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Seen and Heard Concert Review

 

LUIGI NONO: London Sinfonietta, Oliver Knussen (conductor), Claron McFadden (soprano), Sarah Nicolls (piano), Sebastien Bell (contrabass flute), Andrew Webster (contrabass clarinet), BBC Singers, Stephen Betteridge (conductor), Sound Intermedia, Queen Elizabeth Hall, London, 27 April, 2005 (AO)

 

 

When I was 15, living far from the epicentre of Western music, I heard a most remarkable piece of music on the radio. A woman's voice emerged from a bizarre collection of noises, yet it seemed the most evocative, intriguing creation I'd ever heard. The composer's name you could never forget, “Gigi Nono”. Years later, arriving in London in its musical heyday, I visited a musician cousin who circulated in that vibrant avant garde scene. I was so innocent then that I'd never even worn jeans. So he almost fell over with shock when I mentioned Nono, his God. That encounter with the composer, at so early an age, helped shape me. It taught me, I hope, the importance of listening, of learning to understand music without prejudgement and received wisdom.

 

This concert was one I'd waited months for.As Richard Steinitz said before the concert, it was the biggest Nono event in the UK for years. The beautifully chosen programme covered Nono's whole career yet, remarkably, shows how, even from the start, he was developing ideas that would distinguish his later work. He was a true original, a composer whose music came from deep commitment to life. For me, his music is liberating because it is so genuine, and direct. It is music about listening, music that must be approached “from within” by personal engagement: it can't, I think, sincerely be understood “from without,” or from convention.

 

Polifonica-Monodia-Ritmica was written in July 1951. Already, Nono is experimenting with rhythm and form. The piece builds up slowly, tentatively, then starts to walk, in toddler steps. With cries of dissonance from the light brass it hurls itself into a heady dance between three percussionists, three brass and the pianist, all challenging each other with inventive ideas in sound. A trombone boldly announces a series of long held, loud chords in Canti por 13 (1955). Written during Nono's Darmstadt years, it has an energy that seems to generate it own dynamic. Swathes of sound build up towards a sudden, exuberant shout of excitement.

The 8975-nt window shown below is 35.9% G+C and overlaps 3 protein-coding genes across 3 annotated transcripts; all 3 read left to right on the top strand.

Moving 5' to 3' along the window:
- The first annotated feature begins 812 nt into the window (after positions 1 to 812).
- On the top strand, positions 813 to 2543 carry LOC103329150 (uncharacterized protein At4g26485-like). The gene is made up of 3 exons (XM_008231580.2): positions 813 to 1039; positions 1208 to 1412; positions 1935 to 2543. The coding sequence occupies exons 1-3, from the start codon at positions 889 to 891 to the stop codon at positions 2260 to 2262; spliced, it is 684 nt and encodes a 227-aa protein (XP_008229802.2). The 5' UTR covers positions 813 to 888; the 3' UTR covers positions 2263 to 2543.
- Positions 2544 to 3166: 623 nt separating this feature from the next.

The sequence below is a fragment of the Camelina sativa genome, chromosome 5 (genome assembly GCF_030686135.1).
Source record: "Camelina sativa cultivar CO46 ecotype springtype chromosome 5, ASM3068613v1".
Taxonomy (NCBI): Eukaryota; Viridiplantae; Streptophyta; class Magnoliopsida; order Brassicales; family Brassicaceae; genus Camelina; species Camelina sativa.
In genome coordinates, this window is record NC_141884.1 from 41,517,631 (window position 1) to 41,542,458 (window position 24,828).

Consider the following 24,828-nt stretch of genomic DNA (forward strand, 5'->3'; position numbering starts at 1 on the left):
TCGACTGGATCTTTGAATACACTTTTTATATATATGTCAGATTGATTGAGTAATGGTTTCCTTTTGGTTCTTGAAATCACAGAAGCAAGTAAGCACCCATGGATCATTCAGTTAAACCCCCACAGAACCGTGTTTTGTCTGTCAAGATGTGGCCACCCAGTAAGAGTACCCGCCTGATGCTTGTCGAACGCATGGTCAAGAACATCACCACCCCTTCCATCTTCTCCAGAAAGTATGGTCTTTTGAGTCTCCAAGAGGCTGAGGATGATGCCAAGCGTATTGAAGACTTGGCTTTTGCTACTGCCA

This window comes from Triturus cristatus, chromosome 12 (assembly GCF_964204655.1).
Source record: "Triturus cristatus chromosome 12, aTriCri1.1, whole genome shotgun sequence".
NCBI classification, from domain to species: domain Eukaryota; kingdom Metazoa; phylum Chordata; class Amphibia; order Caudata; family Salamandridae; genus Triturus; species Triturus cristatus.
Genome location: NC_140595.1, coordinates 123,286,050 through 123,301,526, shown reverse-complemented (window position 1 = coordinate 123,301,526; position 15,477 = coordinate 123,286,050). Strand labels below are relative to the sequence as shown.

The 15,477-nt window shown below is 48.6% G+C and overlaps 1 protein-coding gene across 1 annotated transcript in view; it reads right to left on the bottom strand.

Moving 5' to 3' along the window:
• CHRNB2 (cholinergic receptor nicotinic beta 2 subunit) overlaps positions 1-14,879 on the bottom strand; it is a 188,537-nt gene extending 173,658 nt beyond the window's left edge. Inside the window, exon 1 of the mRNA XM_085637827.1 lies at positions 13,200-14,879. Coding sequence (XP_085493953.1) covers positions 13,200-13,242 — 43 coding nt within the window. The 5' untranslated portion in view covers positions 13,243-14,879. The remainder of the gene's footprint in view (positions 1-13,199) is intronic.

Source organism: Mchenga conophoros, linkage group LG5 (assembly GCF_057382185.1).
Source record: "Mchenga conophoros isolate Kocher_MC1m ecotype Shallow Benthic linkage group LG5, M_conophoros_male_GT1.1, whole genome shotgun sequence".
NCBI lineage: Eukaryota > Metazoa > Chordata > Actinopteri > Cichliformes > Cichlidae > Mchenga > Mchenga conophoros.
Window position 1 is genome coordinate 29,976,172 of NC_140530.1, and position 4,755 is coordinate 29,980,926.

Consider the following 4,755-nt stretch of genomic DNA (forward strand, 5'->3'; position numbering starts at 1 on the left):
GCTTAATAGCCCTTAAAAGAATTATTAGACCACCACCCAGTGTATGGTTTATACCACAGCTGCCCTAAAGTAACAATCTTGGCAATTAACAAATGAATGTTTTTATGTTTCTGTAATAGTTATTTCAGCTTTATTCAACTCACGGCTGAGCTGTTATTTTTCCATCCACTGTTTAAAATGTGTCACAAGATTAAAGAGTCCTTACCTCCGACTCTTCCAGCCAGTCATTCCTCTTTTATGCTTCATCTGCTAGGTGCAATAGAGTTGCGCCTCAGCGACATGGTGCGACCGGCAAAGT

For me, Nono is a “people-based” composer, in that his work, even when non-vocal, seems to evoke speech and the sounds of human life. His vocal work, therefore, has special meaning for me. Nuria Schoenberg Nono, the composer's widow, told of their visit to South America, with two small children in tow, and how excited Nono was by the vibrant colours and music he discovered. He found in the poetry of Antonio Machado texts that expressed the vividness of his experiences in the Spanish-speaking world. For his daughter, Nono wrote the lovely Ha Venido, Canciones por Silvia (1960). A choir of only six sings so lyrically, it seems like music from eternity itself, like angels. Then the divine Claron McFadden adds her voice, soaring higher and higher up a whole octave. Sometimes she leads, sometimes she sings with the choir. At one moment, she is rising up through the heights, then with the others, humming tenderly, as if in a lullaby. Humming then turns back to joyful song, celebrating Spring, the fresh beauty of nature and youth, and the joy of life. All in four minutes.

 

Canciones a Guiomar is another Machado setting, justly well known and loved. Intriguingly, Knussen started conducting before the music started, as if he sensed that the music grew out of a place in silence. What inventive sonorities inhabit this piece – the subtle sound of the side of a gong being caressed growing ever louder, the soprano's voice unfolding almost organically from the sound, and taking off in new directions. The choral balance was ideal, the nuances perfect. Nuria Nono mentioned that her husband had loved the way the waters of Venice reflected light onto walls in their hope, shimmering, delicately- moving light and shadow. It could have been a description of this music, voices reflecting instruments, exquisitely subtle and evanescent. The bells and percussion drifted in an out, further emphasising this ethereal beauty – as Nuria Nono said, this music was “the music of Venice”, the sounds of life in the city, distant bells, light and water. Even the violins and guitar are used as percussion, gently beaten, like the rocking of boats, the pulse of human life. Like Venice, there is something haunting and eternal about this music, for the tolling of bells mark the passing of time, as Nono was well aware. The recurrent refrain, “Subitamente, Guiomar!”, and, later, “Siempre tu ! Guiomar - ” McFadden sings poignantly, expressing the sadness underlying the beauty. As she descends into soft humming, the twelve-woman choir sings a strange, seamless line of longing. Nono brings the piece to a close, like the poem, not with a conclusive ending, but on floating, open notes.